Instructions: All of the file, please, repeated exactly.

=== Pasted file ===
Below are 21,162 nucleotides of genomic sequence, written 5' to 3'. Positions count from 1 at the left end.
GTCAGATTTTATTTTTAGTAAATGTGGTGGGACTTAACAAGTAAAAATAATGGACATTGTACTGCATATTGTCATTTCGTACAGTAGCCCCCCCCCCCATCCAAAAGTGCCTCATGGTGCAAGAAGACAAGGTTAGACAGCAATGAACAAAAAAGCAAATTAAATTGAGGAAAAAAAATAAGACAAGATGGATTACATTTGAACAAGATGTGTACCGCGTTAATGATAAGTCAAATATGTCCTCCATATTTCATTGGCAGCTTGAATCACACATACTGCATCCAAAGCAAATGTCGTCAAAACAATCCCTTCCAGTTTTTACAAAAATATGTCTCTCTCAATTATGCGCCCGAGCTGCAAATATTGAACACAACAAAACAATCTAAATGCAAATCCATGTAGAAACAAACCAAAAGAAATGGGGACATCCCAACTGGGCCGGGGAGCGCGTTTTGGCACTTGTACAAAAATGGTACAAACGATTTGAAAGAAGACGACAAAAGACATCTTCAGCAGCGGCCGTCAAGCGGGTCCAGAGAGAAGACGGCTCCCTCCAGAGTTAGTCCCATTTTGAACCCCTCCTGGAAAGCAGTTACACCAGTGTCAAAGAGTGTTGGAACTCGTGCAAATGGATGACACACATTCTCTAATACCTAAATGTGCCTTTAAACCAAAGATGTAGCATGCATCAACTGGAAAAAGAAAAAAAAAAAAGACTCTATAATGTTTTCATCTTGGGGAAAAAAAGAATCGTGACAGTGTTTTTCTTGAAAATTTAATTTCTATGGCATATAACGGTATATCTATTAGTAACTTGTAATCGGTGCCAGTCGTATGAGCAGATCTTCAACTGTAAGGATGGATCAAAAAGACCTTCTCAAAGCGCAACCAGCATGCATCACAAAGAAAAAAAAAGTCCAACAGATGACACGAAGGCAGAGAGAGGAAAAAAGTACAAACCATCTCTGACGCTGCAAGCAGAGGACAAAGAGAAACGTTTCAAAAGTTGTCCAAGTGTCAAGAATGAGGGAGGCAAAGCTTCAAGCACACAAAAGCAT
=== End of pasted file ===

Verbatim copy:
Below are 21,162 nucleotides of genomic sequence, written 5' to 3'. Positions count from 1 at the left end.
GTCAGATTTTATTTTTAGTAAATGTGGTGGGACTTAACAAGTAAAAATAATGGACATTGTACTGCATATTGTCATTTCGTACAGTAGCCCCCCCCCCCATCCAAAAGTGCCTCATGGTGCAAGAAGACAAGGTTAGACAGCAATGAACAAAAAAGCAAATTAAATTGAGGAAAAAAAATAAGACAAGATGGATTACATTTGAACAAGATGTGTACCGCGTTAATGATAAGTCAAATATGTCCTCCATATTTCATTGGCAGCTTGAATCACACATACTGCATCCAAAGCAAATGTCGTCAAAACAATCCCTTCCAGTTTTTACAAAAATATGTCTCTCTCAATTATGCGCCCGAGCTGCAAATATTGAACACAACAAAACAATCTAAATGCAAATCCATGTAGAAACAAACCAAAAGAAATGGGGACATCCCAACTGGGCCGGGGAGCGCGTTTTGGCACTTGTACAAAAATGGTACAAACGATTTGAAAGAAGACGACAAAAGACATCTTCAGCAGCGGCCGTCAAGCGGGTCCAGAGAGAAGACGGCTCCCTCCAGAGTTAGTCCCATTTTGAACCCCTCCTGGAAAGCAGTTACACCAGTGTCAAAGAGTGTTGGAACTCGTGCAAATGGATGACACACATTCTCTAATACCTAAATGTGCCTTTAAACCAAAGATGTAGCATGCATCAACTGGAAAAAGAAAAAAAAAAAAGACTCTATAATGTTTTCATCTTGGGGAAAAAAAGAATCGTGACAGTGTTTTTCTTGAAAATTTAATTTCTATGGCATATAACGGTATATCTATTAGTAACTTGTAATCGGTGCCAGTCGTATGAGCAGATCTTCAACTGTAAGGATGGATCAAAAAGACCTTCTCAAAGCGCAACCAGCATGCATCACAAAGAAAAAAAAAGTCCAACAGATGACACGAAGGCAGAGAGAGGAAAAAAGTACAAACCATCTCTGACGCTGCAAGCAGAGGACAAAGAGAAACGTTTCAAAAGTTGTCCAAGTGTCAAGAATGAGGGAGGCAAAGCTTCAAGCACACAAAAGCAT